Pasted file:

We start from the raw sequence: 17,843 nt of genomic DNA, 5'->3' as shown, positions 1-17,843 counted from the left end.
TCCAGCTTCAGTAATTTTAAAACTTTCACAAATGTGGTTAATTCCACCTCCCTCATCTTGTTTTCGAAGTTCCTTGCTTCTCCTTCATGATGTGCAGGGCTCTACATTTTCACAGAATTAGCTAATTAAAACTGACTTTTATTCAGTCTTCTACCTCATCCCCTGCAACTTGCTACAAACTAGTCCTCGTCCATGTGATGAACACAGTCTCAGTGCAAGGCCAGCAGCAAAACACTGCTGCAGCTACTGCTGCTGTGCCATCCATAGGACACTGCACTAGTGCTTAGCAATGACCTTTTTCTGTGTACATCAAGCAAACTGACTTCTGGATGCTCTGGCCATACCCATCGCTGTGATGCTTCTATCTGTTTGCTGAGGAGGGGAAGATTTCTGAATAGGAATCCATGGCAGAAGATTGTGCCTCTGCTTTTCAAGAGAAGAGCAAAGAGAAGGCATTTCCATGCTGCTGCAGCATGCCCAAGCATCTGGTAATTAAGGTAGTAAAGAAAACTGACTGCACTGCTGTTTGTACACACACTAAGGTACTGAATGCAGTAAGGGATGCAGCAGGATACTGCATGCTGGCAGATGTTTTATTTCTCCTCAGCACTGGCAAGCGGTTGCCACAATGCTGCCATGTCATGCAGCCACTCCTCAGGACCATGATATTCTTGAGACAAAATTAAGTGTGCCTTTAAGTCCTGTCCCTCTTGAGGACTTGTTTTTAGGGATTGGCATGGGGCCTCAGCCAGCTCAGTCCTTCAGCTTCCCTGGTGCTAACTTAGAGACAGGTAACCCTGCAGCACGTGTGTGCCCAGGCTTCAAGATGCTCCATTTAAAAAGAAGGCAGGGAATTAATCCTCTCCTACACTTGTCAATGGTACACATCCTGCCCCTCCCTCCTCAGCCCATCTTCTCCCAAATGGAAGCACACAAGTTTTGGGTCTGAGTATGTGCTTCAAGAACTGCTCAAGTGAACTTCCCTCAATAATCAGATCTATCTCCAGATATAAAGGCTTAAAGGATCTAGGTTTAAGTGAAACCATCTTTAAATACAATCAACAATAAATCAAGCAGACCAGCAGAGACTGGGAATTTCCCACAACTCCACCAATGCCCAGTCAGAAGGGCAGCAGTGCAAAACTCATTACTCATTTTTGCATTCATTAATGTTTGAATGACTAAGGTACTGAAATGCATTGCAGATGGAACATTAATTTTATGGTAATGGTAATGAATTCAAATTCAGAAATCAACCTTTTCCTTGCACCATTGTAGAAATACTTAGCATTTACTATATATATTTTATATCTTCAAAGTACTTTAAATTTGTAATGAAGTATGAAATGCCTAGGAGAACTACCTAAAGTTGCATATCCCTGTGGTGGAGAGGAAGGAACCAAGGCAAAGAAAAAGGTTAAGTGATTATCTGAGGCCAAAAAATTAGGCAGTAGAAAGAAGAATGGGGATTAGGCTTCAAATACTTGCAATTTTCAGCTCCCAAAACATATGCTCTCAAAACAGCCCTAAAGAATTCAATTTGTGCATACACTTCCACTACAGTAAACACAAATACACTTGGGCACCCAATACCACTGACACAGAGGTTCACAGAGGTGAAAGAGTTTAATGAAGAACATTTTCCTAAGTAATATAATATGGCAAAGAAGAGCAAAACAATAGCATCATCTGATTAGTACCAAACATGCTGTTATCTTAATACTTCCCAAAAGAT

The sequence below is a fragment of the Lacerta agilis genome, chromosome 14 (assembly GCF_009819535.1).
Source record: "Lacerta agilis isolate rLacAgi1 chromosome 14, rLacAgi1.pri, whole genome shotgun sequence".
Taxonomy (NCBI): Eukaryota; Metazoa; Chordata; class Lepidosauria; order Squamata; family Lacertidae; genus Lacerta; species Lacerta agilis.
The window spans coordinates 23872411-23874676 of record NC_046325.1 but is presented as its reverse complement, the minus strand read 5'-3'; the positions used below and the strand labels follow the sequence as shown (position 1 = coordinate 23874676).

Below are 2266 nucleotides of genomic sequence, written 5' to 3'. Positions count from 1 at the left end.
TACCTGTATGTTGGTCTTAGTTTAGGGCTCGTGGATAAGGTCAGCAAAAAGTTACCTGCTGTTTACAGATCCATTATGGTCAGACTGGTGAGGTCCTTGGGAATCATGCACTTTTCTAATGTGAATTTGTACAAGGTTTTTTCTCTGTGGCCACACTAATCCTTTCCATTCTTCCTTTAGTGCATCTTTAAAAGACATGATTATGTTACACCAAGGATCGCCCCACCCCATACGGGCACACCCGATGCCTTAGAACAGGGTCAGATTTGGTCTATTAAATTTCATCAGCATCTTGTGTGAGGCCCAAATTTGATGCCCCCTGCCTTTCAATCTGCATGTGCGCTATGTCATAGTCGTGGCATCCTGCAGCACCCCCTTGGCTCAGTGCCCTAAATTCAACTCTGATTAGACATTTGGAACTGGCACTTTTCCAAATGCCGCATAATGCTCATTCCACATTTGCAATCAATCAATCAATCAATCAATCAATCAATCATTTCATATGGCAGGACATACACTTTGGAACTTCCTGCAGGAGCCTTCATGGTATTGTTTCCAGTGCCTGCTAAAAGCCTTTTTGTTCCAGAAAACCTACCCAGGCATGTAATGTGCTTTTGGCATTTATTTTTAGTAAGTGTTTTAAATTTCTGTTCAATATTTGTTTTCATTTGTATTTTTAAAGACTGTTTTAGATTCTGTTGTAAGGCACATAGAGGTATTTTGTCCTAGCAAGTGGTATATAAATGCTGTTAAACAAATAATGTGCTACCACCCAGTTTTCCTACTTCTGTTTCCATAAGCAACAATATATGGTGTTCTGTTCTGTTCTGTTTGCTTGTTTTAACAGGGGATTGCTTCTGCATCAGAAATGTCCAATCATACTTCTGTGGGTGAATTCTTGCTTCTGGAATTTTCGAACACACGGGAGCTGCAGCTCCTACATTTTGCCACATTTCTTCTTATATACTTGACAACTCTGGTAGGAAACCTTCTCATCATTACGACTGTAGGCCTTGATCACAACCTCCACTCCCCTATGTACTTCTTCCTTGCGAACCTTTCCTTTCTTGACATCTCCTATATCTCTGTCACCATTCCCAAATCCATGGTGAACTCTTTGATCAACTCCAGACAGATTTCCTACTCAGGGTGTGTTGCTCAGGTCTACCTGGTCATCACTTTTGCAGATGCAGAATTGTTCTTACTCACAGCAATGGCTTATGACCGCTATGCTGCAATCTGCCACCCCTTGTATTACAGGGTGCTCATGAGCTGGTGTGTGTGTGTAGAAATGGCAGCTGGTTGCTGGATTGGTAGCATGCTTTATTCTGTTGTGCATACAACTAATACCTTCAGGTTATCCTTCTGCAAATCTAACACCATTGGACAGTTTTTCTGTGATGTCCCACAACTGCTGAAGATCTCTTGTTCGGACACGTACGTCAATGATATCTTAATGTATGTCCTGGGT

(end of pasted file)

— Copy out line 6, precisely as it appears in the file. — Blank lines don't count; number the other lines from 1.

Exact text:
The window spans coordinates 23872411-23874676 of record NC_046325.1 but is presented as its reverse complement, the minus strand read 5'-3'; the positions used below and the strand labels follow the sequence as shown (position 1 = coordinate 23874676).